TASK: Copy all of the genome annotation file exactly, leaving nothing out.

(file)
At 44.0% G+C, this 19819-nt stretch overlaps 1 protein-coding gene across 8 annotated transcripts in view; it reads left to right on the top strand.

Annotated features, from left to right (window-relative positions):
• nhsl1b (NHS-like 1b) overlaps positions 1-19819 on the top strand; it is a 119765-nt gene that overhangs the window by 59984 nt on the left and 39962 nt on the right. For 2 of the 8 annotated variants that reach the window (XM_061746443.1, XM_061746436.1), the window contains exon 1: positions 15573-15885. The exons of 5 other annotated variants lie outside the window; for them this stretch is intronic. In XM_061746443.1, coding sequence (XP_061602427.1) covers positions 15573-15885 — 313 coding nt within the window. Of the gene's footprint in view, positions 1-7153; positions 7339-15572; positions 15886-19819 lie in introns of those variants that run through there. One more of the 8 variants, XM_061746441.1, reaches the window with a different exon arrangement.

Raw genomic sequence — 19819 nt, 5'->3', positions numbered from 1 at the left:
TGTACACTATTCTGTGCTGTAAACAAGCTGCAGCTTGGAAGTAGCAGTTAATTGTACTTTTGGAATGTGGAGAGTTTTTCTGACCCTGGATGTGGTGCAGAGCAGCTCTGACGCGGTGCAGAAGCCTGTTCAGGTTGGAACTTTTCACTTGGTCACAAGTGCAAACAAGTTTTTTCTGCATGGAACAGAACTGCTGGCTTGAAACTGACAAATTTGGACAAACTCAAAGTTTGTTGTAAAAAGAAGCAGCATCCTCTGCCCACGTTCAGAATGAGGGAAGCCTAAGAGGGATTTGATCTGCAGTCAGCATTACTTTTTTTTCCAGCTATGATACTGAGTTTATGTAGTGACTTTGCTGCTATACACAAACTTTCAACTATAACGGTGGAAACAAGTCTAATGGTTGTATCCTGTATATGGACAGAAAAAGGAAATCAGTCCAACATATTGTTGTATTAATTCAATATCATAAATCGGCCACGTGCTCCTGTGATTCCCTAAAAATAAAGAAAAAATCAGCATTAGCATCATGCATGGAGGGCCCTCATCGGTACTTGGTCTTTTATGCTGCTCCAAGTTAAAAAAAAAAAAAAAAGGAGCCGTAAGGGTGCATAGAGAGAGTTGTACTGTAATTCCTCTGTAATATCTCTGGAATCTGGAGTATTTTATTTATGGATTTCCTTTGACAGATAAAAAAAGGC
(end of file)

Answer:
At 44.0% G+C, this 19819-nt stretch overlaps 1 protein-coding gene across 8 annotated transcripts in view; it reads left to right on the top strand.

Annotated features, from left to right (window-relative positions):
• nhsl1b (NHS-like 1b) overlaps positions 1-19819 on the top strand; it is a 119765-nt gene that overhangs the window by 59984 nt on the left and 39962 nt on the right. For 2 of the 8 annotated variants that reach the window (XM_061746443.1, XM_061746436.1), the window contains exon 1: positions 15573-15885. The exons of 5 other annotated variants lie outside the window; for them this stretch is intronic. In XM_061746443.1, coding sequence (XP_061602427.1) covers positions 15573-15885 — 313 coding nt within the window. Of the gene's footprint in view, positions 1-7153; positions 7339-15572; positions 15886-19819 lie in introns of those variants that run through there. One more of the 8 variants, XM_061746441.1, reaches the window with a different exon arrangement.

Raw genomic sequence — 19819 nt, 5'->3', positions numbered from 1 at the left:
TGTACACTATTCTGTGCTGTAAACAAGCTGCAGCTTGGAAGTAGCAGTTAATTGTACTTTTGGAATGTGGAGAGTTTTTCTGACCCTGGATGTGGTGCAGAGCAGCTCTGACGCGGTGCAGAAGCCTGTTCAGGTTGGAACTTTTCACTTGGTCACAAGTGCAAACAAGTTTTTTCTGCATGGAACAGAACTGCTGGCTTGAAACTGACAAATTTGGACAAACTCAAAGTTTGTTGTAAAAAGAAGCAGCATCCTCTGCCCACGTTCAGAATGAGGGAAGCCTAAGAGGGATTTGATCTGCAGTCAGCATTACTTTTTTTTCCAGCTATGATACTGAGTTTATGTAGTGACTTTGCTGCTATACACAAACTTTCAACTATAACGGTGGAAACAAGTCTAATGGTTGTATCCTGTATATGGACAGAAAAAGGAAATCAGTCCAACATATTGTTGTATTAATTCAATATCATAAATCGGCCACGTGCTCCTGTGATTCCCTAAAAATAAAGAAAAAATCAGCATTAGCATCATGCATGGAGGGCCCTCATCGGTACTTGGTCTTTTATGCTGCTCCAAGTTAAAAAAAAAAAAAAAAGGAGCCGTAAGGGTGCATAGAGAGAGTTGTACTGTAATTCCTCTGTAATATCTCTGGAATCTGGAGTATTTTATTTATGGATTTCCTTTGACAGATAAAAAAAGGC